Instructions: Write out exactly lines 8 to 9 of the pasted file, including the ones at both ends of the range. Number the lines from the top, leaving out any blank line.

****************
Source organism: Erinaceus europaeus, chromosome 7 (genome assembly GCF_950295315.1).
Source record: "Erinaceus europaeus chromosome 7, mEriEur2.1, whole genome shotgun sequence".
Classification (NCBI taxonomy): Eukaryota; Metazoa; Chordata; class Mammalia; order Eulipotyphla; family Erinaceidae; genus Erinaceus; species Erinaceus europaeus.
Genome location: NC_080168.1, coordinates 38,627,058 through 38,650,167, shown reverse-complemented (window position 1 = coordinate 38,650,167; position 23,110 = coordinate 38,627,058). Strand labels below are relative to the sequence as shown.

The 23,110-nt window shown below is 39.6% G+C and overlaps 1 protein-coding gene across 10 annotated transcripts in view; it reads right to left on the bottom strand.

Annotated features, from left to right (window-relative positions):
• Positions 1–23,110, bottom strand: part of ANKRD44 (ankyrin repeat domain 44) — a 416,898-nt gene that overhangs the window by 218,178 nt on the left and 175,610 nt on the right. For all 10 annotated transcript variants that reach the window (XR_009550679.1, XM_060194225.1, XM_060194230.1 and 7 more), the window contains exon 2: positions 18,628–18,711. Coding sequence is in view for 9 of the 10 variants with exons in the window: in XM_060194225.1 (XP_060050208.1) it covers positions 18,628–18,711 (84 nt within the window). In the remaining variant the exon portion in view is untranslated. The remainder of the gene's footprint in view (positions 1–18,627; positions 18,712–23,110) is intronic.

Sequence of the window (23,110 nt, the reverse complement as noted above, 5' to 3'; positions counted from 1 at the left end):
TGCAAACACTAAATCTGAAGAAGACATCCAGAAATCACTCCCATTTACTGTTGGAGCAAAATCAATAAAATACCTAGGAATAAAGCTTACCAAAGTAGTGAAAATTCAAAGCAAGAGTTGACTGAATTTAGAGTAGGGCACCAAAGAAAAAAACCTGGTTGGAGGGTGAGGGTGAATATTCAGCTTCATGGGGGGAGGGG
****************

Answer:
Sequence of the window (23,110 nt, the reverse complement as noted above, 5' to 3'; positions counted from 1 at the left end):
TGCAAACACTAAATCTGAAGAAGACATCCAGAAATCACTCCCATTTACTGTTGGAGCAAAATCAATAAAATACCTAGGAATAAAGCTTACCAAAGTAGTGAAAATTCAAAGCAAGAGTTGACTGAATTTAGAGTAGGGCACCAAAGAAAAAAACCTGGTTGGAGGGTGAGGGTGAATATTCAGCTTCATGGGGGGAGGGG